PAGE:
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This was originally written as a guest post and published on my friend Ed Cyzweski’s blog In.a.Mirror.Dimly.  I repost it here because…well, its author lives here. 🙂   I pray that this Mother’s Day is a blessed one for all who are mothers and who have mothers.

Mother’s Day, it seems, has become a sacred festival.  Not many churches across our country fail at least to mention mothers on “their day”, which is this Sunday.  Many churches have mothers and motherhood as the theme of worship and the sermon.

Odes to Mom are shared.  Special music is played, often accompanying a slide show of pictures that make everyone cry.  And Proverbs 31 is read – at least verses 28-29 that mention a mother’s children and husband praising her.

I wonder how many churches honor our Mother who gave life to us all – Christ?

One of the most beautiful theologies of what happened on the cross was given to the world by Julian of Norwich.  At the age of 31 and a half (ca. 1373), she suffered from a potentially life-ending illness.  As she neared death, Julian experienced sixteen intense revelations, or “showings”, as she named them, of Jesus.

Upon recovering, Julian wrote a narration of the visions.  This recording, along with a theological expansion of each showing written about 20-30 years later became Revelations of Divine Love.  Julian’s work is believed to be the first book written in the English language by a woman.

Unique to Julian’s theology is the motherhood of God.  Beyond giving us life via creation, God lovingly took a greater step in bearing us to eternal life.  Christ revealed himself to Julian as mother, the mother who gave all of humanity new life through the labor pains of the cross.

[Our] great God, the most sovereign wisdom of all … dressed himself in our poor flesh to do the service and duties of motherhood in every way.  The mother’s service is the closest, the most helpful and the most sure, for it is the most faithful.  No one ever might, nor could, nor has performed this service fully but he alone.  We know that our mothers only bring us into the world to suffer and die, but our true mother, Jesus, he who is all love, bears us into joy and eternal life; blessed may he be!  So he sustains us within himself in love and was in labor for the full time until he suffered the sharpest pangs and the most grievous sufferings that ever were or shall be, and at the last he died.  And when it was finished and he had borne us into bliss, even this could not fully satisfy his marvelous love, and that he showed in these high surpassing words of love, ‘If I could suffer more, I would suffer more.’[1]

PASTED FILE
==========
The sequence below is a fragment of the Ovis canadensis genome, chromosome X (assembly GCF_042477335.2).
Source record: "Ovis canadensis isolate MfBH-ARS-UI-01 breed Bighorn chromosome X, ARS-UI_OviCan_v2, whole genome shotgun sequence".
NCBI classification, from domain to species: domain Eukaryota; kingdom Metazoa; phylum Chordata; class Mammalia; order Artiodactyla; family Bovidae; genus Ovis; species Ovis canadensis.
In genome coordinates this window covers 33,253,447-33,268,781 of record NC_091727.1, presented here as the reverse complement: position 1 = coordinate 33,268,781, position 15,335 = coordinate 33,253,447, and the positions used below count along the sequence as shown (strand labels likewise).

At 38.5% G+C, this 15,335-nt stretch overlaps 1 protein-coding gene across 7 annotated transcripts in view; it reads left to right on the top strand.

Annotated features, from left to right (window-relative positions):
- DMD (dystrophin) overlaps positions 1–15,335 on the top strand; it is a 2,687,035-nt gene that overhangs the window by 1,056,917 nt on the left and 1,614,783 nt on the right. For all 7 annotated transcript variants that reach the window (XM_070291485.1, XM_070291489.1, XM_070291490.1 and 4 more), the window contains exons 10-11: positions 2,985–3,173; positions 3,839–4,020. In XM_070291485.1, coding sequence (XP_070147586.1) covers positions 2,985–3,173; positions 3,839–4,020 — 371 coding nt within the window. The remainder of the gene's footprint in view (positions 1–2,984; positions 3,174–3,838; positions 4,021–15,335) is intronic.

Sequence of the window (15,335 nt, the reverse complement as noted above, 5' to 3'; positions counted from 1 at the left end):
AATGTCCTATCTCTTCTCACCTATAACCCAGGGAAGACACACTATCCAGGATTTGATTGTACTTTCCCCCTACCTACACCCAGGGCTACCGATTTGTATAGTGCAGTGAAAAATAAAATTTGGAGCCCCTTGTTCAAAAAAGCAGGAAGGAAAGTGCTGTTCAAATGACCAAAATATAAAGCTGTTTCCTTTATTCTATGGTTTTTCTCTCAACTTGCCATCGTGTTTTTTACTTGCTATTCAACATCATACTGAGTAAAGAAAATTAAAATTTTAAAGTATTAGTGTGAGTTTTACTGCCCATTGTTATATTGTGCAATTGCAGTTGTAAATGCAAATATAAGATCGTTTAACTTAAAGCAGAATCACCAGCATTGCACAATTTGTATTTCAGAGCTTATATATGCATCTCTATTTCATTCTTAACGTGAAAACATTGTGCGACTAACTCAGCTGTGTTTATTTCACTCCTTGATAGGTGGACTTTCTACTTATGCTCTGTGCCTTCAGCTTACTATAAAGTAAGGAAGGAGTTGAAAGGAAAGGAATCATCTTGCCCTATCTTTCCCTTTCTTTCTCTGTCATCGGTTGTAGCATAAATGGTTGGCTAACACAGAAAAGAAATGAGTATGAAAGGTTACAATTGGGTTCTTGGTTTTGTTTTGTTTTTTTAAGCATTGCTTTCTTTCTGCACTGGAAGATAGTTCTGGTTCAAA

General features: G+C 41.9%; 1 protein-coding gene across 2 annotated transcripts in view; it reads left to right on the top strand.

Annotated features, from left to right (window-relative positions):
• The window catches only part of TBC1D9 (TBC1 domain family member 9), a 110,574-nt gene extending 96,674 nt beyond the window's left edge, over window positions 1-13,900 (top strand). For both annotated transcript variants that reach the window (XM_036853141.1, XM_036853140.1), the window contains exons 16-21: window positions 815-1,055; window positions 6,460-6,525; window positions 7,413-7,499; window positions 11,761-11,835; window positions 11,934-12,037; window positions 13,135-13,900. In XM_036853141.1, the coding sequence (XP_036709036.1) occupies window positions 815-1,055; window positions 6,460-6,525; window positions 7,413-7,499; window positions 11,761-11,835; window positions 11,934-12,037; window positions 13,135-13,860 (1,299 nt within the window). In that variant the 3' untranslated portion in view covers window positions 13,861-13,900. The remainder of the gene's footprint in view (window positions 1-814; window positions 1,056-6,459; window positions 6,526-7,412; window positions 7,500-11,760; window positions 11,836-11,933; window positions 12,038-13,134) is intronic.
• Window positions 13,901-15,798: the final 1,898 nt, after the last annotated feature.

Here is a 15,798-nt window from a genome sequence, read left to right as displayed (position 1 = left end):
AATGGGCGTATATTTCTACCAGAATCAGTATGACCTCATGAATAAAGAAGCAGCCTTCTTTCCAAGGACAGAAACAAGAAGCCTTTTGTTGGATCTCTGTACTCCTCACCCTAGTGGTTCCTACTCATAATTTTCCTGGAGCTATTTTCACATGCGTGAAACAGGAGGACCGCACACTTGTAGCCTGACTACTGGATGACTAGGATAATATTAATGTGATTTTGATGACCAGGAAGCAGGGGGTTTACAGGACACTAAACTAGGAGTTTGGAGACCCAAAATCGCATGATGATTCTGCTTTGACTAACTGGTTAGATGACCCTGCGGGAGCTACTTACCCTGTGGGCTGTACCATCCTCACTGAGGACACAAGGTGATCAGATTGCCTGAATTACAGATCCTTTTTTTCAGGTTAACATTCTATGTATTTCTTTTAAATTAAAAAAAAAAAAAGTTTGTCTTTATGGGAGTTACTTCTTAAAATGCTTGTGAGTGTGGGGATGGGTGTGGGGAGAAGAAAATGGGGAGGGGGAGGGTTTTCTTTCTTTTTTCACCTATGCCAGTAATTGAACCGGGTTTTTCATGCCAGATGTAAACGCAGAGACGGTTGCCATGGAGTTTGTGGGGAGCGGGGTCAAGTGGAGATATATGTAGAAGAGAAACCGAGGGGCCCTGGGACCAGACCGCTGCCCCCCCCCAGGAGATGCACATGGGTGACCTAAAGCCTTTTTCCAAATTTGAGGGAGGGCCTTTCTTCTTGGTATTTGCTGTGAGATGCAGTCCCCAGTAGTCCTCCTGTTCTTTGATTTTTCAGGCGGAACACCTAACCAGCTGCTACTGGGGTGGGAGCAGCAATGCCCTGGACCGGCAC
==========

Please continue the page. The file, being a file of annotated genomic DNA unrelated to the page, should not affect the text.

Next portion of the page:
Look at the difference in relation to traditional atonement theories.  God is not angry.  God is not demanding recompense for sin or a perfect blood sacrifice.  God is displaying love, love and more love.

The cross is God’s way of showing humanity the extravagant extents God will go to help us understand how deeply, widely and completely we are loved. 

Just when we might think the image could not be more beautiful and touching, it gets better.  Not only does our Christ our mother suffer out of amazing love to bring us to eternal life, he nourishes us by feeding us himself – his body and blood that are our Sacrament.  He also nurses us “through his sweet open side”.  And as we nurse, Christ looks up on us, his children and rejoices: “Look how I love you.”

Human mothers blow it.  All of us who were born of mothers and raised by them (or not) could tell our own tales.  Those of us who are mothers could list a myriad of ways that we fear we’ve messed up our kids for life.  No human mother is perfect.

A perfect Mother does exist, though – the one who will not let us down, abandon us, embarrass us, bully us, abuse us, nor ever stop loving us.  Jesus labored and gave us life so that we might live, and have life abundantly.

Hug or remember your Mama this weekend.  Then give praise, glory and honor to your Christ your Mother.  Great things he hath done.

[1]   Julian of Norwich, Revelations of Divine Love, trans.Elizabeth Spearing (New York: Penguin Books, 1998), 141.